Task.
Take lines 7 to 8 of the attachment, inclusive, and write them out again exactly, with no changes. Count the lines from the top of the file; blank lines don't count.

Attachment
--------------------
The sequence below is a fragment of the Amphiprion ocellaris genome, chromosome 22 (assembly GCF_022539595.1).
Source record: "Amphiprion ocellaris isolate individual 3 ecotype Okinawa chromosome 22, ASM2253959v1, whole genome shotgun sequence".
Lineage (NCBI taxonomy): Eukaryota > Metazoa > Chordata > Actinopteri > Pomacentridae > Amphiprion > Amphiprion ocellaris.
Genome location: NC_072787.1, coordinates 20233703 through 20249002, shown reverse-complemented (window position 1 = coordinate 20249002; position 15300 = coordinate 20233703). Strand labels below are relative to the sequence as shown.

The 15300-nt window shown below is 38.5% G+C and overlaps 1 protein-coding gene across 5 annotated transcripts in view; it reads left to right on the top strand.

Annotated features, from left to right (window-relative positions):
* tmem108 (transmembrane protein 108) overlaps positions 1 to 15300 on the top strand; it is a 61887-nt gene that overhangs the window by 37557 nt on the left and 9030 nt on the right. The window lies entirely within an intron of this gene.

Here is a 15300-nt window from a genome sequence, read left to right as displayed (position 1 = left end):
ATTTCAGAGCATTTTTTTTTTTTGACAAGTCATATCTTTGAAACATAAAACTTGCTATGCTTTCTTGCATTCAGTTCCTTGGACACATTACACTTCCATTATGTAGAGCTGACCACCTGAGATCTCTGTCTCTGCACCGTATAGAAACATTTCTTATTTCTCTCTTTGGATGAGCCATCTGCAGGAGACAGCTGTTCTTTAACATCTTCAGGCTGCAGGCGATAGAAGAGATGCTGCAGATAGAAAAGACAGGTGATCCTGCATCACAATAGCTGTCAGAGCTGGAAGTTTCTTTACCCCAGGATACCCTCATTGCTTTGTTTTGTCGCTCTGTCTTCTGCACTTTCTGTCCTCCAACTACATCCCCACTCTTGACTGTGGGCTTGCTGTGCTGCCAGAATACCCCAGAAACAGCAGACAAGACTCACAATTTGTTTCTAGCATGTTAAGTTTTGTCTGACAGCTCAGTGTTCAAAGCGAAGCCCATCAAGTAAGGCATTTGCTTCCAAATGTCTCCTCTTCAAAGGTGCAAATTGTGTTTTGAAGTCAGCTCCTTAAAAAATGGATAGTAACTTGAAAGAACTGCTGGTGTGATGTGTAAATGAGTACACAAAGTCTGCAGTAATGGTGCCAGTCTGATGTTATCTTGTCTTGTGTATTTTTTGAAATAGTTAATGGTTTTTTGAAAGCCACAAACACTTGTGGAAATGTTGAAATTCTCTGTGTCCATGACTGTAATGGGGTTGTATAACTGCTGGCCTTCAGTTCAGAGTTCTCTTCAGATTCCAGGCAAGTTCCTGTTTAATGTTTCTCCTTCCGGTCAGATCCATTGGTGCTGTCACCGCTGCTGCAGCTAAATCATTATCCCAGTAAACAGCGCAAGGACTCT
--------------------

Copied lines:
* tmem108 (transmembrane protein 108) overlaps positions 1 to 15300 on the top strand; it is a 61887-nt gene that overhangs the window by 37557 nt on the left and 9030 nt on the right. The window lies entirely within an intron of this gene.

Here is a 15300-nt window from a genome sequence, read left to right as displayed (position 1 = left end):